With the holiday trade freeze upon us and the sprint to the trade deadline around the corner, some teams may be thinking about dealing a first-round pick to improve their chances in the new year.
First-round picks are precious currency of the salary-capped NHL. They often produce cheap, controllable young talent to complement high-priced veterans, and they’re also the most consistently valuable trading chip every team has available.
Since the 2004-05 lockout, many teams have built their rosters by wheeling and dealing in first-round picks. Sometimes a first-rounder helps seal the deal on a big-time player trade. Other times it’s compensation for a team selling off its vets at the trade deadline. And when the draft arrives in June, certain general managers love moving up or down in the first round with the help of an additional pick to sweeten the change in order.
Year in and year out, one of the most heavily debated awards is the Norris Trophy.
The award given to the NHL’s most outstanding defenseman has, in recent years, had a tendency not to go simply to the best defenseman, but rather the one with the most points. At times, it feels as though the trophy should be split in two, with one award going to the defenseman with the most points and another to the best overall defenseman.
However, in our ranking of the top 10 Norris candidates, we did our best to take into account all facets of defense in hopes it gave us a true picture of the Norris race. By using the standard statistics like points, average ice time and shorthanded time on ice – a key defensive situation – mixed with advanced statistics like Corsi for, quality of competition, and defensive zone starts, the things that can help tell us which players are driving play and not just benefitting from sheltered minutes.
There are a few surprises, but for the most part, it’s the usual suspects. Read more
Goaltending can make or break a team’s season. Just ask the Edmonton Oilers, who for years have looked promising but have been unable to secure a goaltender to give them the big save they need.
You won’t find either Oilers goaltender, Ben Scrivens or Viktor Fasth, on this list of the top 10 Vezina candidates. Nor will you find Michael Hutchinson, who currently leads the league in save percentage and is second in goals-against average. The reason being Hutchinson just hasn’t had the workload, and including his numbers also put goaltenders like Colorado’s Calvin Pickard and injured St. Louis netminder Brian Elliott into the conversation.
Instead, many familiar faces are among the contenders, though not a single one has won the Vezina in their career. Read more
If there was ever anything that could end the fierce debate over the importance of advanced statistics and show their absolute importance, it’s this infographic from the San Jose Sharks.
After releasing their holiday video, the hilarious Holiday Sweater, the Sharks got to work on delivering us this infographic that breaks down everything from the quality of rhymes and average verse length to dog barks and Milli Vanilli, the measure of Sharks that lip synced a teammates verse. It’s great from top to bottom. Read more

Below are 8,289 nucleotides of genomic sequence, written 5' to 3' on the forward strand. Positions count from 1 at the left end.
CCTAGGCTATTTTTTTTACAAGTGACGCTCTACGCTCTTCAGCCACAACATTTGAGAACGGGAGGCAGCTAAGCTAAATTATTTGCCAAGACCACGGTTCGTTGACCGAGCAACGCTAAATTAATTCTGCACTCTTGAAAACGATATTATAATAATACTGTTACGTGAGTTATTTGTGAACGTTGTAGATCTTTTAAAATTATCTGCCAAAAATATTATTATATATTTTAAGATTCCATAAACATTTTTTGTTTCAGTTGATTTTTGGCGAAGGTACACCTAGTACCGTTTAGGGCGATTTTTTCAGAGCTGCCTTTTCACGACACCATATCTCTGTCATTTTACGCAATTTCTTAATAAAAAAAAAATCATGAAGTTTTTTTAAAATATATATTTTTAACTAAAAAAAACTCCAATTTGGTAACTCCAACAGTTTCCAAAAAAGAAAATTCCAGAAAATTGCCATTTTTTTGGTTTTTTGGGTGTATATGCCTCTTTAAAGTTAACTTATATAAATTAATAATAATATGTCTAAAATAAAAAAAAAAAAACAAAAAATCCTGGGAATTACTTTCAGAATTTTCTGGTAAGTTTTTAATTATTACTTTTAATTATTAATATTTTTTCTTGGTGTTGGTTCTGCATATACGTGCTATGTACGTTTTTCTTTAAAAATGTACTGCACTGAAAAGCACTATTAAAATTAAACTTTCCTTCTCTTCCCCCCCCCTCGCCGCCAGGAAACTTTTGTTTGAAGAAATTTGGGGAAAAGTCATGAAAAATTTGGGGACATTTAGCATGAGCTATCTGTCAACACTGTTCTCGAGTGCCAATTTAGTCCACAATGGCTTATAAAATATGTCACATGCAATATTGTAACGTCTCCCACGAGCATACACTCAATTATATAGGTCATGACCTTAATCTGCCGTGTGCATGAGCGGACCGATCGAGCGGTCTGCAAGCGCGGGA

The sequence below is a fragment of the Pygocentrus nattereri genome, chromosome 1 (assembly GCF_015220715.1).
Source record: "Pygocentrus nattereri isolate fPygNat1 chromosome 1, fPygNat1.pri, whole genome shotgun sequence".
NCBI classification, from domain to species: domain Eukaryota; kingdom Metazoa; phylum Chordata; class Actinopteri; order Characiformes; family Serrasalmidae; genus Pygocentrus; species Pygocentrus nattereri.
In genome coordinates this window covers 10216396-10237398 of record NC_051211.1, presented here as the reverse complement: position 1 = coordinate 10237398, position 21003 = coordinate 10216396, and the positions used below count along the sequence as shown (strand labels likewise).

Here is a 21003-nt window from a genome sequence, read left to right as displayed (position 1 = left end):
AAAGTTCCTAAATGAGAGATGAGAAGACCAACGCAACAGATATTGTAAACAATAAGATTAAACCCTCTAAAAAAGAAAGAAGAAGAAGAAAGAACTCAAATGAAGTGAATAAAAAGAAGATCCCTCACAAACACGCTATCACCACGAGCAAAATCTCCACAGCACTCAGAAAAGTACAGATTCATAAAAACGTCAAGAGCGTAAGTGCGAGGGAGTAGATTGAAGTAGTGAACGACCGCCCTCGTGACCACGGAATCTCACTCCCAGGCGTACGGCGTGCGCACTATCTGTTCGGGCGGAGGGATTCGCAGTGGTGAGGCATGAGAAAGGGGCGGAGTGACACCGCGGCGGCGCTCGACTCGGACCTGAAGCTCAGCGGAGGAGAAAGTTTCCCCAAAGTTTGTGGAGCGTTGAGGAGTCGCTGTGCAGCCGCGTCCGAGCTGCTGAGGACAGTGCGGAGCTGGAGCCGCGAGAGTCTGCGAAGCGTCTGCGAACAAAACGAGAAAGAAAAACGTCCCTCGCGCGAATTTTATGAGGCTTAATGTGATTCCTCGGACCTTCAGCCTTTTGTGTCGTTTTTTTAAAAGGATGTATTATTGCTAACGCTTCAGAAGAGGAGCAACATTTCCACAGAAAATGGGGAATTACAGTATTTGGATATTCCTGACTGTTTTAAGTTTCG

The Edmonton Oilers firing of head coach Dallas Eakins prompted speculation over potential roster changes. It’s believed Oilers management will consider all options going forward, including the possibility of trading star left wing Taylor Hall.
TSN’s Darren Dreger reports of a “sagging work ethic” and lack of a winning culture among the Oilers’ players, suggesting Hall hasn’t been what the front office expected “from a culture standpoint.” Dreger believes the 23-year-old Hall will be in play in the trade market and believes the best return could be had during the summer, perhaps at the NHL Draft in June.
Oilers GM Craig MacTavish spent several weeks seeking help for his floundering roster via the trade market. During a press conference on Dec. 5, MacTavish stated he wouldn’t make any knee-jerk moves and wasn’t prepared to move his core players. Read more
There’s been no shortage of great stories this season, but one of the most surprising things is the cast of rookies who have quickly made names for themselves in the league.
The thing with rookies is they’re one of the most difficult groups of players to accurately forecast. With little known about how well adjusted they’ll be to the NHL, they can either boom or bust, and in some cases an injury or unfavorable situation can send the early Calder Trophy favorite to the bottom of the ballot.
Take Tampa Bay’s Jonathan Drouin, for instance, who some people thought would run away with the award but doesn’t even appear on our list. Or John Gibson, the THN consensus pick for the Calder, who had a shot at leading the Ducks this season before injury derailed his season.
These are the top 10 Calder Candidates at this point in the season: Read more
San Jose and Los Angeles will face off at Levi’s Stadium on Feb. 21, with the Sharks hosting the Kings in Northern California. So it only makes sense that Los Tiburones have come up with a special shoulder crest repping their half of the state on their special jersey for the outdoor clash:
Let’s play a little hindsight gymnastics.
Quick question: would you make this trade?
Joe Thornton, Phil Kessel, Blake Wheeler and Tyler Seguin for Matt Bartkowski, Loui Eriksson, Alexander Fallstrom, Matt Fraser, Dougie Hamilton, Alexander Khokhlachev, Jared Knight, Joe Morrow, Dennis Seidenberg and Reilly Smith.
Because that’s what the Boston Bruins are left with after trading three future superstars and one well above average player before their primes in four separate trades.
If Thornton, Kessel, Wheeler or Seguin were still with Boston today, each would be the team’s top scorer. Seguin, of course, leads the NHL in goals and points.
One dumb deal is a mistake. Two is a coincidence. Three is a trend. Four is…WTF is going on?